Taiwan’s Election System Complex, Vulnerable to Frauds: Experts

By LIU Weijun, CND, 2 December 2001

[CND, 12/02/01] Experts said Taiwan’s parliamentary election system was unique, complex and far away from fraud-proof, AFP reported on Friday.

The system, which was introduced to Taiwan by Japan in 1935, is based on large voting districts for multiple members. It is believed to be vulnerable to vote-buying and other frauds. Japan itself abandoned the system in 1994.

Among the 225 parliament seats to be decided in Saturday’s election, 168 are to be picked in 31 constituencies, eight each by overseas Taiwanese and native Taiwanese. The other 41 seats will be divided among political parties proportionally according to their vote share.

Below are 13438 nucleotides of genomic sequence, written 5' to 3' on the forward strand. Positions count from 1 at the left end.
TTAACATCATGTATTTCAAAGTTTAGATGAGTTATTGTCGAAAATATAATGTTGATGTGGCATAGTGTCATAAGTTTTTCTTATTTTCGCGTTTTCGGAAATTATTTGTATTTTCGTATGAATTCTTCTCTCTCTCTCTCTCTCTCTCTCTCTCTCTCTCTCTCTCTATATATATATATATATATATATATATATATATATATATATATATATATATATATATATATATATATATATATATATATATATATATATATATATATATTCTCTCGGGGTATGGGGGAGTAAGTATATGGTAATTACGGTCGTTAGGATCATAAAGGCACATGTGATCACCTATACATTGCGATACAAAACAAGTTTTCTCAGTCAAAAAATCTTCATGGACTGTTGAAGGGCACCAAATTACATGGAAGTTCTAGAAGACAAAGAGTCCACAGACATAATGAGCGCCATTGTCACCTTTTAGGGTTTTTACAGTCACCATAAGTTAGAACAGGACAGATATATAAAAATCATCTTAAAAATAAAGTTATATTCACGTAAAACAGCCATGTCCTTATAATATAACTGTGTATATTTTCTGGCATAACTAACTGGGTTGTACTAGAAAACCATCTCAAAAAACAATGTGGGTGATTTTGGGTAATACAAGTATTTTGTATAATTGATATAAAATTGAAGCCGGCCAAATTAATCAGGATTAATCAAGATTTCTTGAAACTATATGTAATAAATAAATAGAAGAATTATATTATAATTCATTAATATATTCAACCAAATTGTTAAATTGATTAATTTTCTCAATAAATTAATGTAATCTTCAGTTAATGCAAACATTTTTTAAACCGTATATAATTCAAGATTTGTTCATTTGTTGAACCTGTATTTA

By average, a candidate only needs to get five percent of the votes in the election to become a lawmaker. Under the circumstance, vote buying becomes a feasible option for some candidates.

The large size of the constituency forces candidates from the same political party to fight among themselves for votes. Both the ruling Democratic Progressive Party and opposition People First Party are using the tactic of vote equalization, in which their supporters are asked to divide their votes evenly to the candidates.

Some in Taiwan have called for parliamentary reforms to downsize the parliament and reduce the size of constituencies.